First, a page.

In many ways, the life of David points us to his even greater descendant, Jesus. For example, the dregs of society in Israel left Saul and joined David, becoming the start of a great kingdom. In a similar way, Jesus gathered a band of followers that were described as the dregs of society. Through the power of the Holy Spirit, Christ’s followers make a difference in the world regardless of their status in society.


Saul was vehemently opposed to David. He wanted him, and all those with him, destroyed. In a similar way, Satan is opposed to Christ. He wants Christ, and all those with Him, destroyed. However, for all those who turn to Christ, there is refuge in Him. With Christ we will be kept safe. David was concerned for all who came to him for safekeeping. He took care of his family as well as his followers. Similarly, Jesus is concerned for all who come to Him for safekeeping. We remember Jesus on the cross, taking care of His mother, when He said to his disciple John, “’Behold, your mother!’ And from that hour the disciple took her to his own home.” (John 19:27). And regarding all those who come to Him, Jesus said, “Whoever comes to Me I will never cast out.” (John 6:37b).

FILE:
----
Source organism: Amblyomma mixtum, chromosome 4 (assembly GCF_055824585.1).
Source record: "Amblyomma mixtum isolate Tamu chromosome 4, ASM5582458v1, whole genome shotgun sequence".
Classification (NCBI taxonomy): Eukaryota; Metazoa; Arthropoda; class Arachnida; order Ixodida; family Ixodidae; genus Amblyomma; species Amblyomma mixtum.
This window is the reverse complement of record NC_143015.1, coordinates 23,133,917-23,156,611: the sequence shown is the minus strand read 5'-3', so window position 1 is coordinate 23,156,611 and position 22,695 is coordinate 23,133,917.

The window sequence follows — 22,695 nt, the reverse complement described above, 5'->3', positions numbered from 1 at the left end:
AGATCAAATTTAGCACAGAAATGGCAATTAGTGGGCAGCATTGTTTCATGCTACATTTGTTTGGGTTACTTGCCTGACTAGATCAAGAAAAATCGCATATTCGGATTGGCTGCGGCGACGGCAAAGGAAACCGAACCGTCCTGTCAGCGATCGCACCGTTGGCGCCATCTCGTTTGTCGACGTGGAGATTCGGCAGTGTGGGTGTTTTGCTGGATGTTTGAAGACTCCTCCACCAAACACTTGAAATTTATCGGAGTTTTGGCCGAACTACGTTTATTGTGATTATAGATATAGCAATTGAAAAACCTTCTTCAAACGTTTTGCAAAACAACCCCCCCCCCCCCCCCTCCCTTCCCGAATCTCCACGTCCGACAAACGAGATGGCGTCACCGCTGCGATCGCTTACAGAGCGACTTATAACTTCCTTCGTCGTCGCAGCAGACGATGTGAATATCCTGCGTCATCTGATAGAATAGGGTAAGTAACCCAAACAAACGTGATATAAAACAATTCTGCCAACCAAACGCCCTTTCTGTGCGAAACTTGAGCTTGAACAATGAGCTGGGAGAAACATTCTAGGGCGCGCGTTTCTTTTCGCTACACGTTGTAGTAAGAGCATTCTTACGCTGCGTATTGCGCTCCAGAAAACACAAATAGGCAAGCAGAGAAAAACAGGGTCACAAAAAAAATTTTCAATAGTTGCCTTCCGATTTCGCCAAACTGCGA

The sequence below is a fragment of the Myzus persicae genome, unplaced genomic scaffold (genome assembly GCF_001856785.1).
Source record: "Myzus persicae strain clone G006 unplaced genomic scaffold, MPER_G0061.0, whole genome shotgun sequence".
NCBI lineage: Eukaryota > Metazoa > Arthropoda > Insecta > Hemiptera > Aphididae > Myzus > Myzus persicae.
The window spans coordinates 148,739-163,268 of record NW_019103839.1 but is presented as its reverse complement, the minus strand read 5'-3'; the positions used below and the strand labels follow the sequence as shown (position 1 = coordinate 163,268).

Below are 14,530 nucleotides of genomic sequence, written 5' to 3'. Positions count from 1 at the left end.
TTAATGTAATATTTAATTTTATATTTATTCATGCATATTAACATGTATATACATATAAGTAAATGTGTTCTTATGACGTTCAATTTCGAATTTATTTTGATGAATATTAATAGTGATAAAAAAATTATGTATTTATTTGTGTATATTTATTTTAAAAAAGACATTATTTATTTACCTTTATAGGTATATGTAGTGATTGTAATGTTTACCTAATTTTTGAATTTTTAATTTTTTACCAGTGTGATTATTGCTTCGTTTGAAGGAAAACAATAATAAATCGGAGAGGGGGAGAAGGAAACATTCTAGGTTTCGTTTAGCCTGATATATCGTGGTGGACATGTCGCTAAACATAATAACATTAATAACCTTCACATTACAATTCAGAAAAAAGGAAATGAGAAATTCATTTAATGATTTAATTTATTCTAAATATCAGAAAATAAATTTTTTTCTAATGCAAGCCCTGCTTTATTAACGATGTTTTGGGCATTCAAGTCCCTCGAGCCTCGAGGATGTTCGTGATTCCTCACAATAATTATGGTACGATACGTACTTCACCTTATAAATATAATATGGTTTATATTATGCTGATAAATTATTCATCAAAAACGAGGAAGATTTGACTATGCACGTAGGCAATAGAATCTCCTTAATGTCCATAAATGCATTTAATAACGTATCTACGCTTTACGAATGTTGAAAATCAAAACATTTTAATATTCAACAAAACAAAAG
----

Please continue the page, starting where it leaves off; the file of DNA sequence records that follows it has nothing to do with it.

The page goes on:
David was God’s chosen one, a precursor of Christ. Those who believed in him went to him; they left Saul and joined David, God’s chosen one, and were saved. The good news of the Gospel is that Jesus is God’s anointed one, the Christ. “There is salvation in no one else, for there is no other name under heaven given among men by which we must be saved.” (Acts 4:12). So, by faith in Christ, FEAR NOT and trust the Lord in every difficult circumstance.